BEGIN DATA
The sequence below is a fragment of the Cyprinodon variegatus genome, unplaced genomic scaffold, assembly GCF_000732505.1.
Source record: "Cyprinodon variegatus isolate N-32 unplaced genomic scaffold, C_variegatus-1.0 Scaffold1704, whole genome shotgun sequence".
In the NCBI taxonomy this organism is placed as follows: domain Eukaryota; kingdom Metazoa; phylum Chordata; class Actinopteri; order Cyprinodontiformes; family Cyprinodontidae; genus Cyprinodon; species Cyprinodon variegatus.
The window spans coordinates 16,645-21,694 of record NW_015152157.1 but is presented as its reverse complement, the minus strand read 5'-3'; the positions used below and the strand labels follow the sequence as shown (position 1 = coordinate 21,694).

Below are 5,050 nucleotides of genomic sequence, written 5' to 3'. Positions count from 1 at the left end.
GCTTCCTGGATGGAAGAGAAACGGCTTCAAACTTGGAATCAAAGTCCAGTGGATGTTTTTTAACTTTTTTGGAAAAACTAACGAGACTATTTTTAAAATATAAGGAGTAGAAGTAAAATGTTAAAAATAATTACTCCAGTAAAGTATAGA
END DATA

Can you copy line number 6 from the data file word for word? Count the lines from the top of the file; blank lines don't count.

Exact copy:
GCTTCCTGGATGGAAGAGAAACGGCTTCAAACTTGGAATCAAAGTCCAGTGGATGTTTTTTAACTTTTTTGGAAAAACTAACGAGACTATTTTTAAAATATAAGGAGTAGAAGTAAAATGTTAAAAATAATTACTCCAGTAAAGTATAGA